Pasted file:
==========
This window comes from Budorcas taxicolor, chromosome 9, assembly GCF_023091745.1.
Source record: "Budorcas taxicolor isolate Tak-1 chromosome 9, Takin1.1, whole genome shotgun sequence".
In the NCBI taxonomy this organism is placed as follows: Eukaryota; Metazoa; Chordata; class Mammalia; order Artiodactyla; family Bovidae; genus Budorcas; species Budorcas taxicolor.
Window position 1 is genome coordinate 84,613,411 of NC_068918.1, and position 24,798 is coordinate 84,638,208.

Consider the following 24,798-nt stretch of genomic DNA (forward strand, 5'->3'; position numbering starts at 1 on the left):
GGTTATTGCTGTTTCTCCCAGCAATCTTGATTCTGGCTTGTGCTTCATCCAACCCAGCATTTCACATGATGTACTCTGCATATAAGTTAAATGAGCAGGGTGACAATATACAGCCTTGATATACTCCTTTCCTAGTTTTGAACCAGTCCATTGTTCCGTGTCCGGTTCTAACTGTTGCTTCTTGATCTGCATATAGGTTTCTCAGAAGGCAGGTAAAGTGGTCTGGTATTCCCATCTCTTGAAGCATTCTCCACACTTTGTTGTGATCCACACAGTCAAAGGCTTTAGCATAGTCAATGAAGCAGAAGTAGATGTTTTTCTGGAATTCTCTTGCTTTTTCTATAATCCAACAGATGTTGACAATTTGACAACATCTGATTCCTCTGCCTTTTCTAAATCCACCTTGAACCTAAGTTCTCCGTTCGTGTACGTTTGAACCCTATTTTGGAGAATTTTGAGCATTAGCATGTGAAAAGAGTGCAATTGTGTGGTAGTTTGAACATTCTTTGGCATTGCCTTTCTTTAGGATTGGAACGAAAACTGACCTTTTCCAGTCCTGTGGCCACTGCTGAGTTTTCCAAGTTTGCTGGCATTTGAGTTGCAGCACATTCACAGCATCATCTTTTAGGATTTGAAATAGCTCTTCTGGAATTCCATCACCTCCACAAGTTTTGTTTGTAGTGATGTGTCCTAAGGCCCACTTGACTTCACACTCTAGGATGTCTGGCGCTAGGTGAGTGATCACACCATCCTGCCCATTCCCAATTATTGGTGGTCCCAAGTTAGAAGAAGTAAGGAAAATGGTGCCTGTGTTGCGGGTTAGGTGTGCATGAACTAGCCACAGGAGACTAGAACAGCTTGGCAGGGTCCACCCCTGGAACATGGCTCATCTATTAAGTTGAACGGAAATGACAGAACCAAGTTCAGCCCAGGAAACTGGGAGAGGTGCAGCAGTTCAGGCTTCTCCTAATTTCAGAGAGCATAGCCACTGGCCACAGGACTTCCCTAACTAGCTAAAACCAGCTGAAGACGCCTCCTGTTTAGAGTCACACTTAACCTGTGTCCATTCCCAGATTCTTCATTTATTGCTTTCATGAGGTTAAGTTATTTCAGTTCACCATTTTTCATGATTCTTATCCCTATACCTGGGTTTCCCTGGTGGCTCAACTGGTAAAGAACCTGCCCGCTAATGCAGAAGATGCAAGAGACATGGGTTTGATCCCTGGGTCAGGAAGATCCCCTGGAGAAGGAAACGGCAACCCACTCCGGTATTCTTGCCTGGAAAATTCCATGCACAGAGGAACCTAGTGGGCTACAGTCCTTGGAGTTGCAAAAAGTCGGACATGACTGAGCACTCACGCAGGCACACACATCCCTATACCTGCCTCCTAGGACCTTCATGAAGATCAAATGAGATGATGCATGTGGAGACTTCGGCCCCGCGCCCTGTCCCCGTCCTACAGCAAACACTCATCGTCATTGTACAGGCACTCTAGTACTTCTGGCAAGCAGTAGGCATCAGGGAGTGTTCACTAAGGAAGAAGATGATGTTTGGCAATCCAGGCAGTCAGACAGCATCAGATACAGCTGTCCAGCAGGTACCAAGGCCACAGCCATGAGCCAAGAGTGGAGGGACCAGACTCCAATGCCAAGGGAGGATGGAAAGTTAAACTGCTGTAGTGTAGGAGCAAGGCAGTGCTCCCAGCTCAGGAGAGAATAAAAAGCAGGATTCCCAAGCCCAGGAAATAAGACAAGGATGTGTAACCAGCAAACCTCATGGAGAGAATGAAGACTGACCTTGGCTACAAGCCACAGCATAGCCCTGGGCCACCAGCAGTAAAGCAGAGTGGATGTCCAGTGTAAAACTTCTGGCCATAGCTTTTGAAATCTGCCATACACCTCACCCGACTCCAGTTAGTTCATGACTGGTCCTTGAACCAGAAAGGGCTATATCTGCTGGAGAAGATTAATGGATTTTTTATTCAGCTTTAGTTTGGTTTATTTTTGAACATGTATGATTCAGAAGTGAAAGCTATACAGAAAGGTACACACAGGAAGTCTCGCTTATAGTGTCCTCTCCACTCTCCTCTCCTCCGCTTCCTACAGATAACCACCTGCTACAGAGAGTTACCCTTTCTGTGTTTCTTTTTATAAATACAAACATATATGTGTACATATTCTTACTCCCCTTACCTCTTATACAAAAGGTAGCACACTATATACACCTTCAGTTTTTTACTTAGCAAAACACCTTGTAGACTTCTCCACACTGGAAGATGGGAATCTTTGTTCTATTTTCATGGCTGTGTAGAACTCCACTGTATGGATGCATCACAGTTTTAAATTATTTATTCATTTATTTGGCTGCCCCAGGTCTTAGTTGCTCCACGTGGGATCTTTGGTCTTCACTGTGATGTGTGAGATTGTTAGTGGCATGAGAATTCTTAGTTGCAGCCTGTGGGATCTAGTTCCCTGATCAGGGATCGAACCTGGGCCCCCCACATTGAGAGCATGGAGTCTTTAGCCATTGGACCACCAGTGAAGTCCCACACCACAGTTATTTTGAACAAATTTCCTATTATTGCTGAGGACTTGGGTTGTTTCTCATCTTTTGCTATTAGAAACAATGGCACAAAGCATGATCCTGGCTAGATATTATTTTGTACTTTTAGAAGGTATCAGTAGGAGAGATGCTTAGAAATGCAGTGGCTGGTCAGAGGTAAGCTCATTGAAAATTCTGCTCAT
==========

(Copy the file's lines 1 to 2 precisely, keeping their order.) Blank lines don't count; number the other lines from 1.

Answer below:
This window comes from Budorcas taxicolor, chromosome 9, assembly GCF_023091745.1.
Source record: "Budorcas taxicolor isolate Tak-1 chromosome 9, Takin1.1, whole genome shotgun sequence".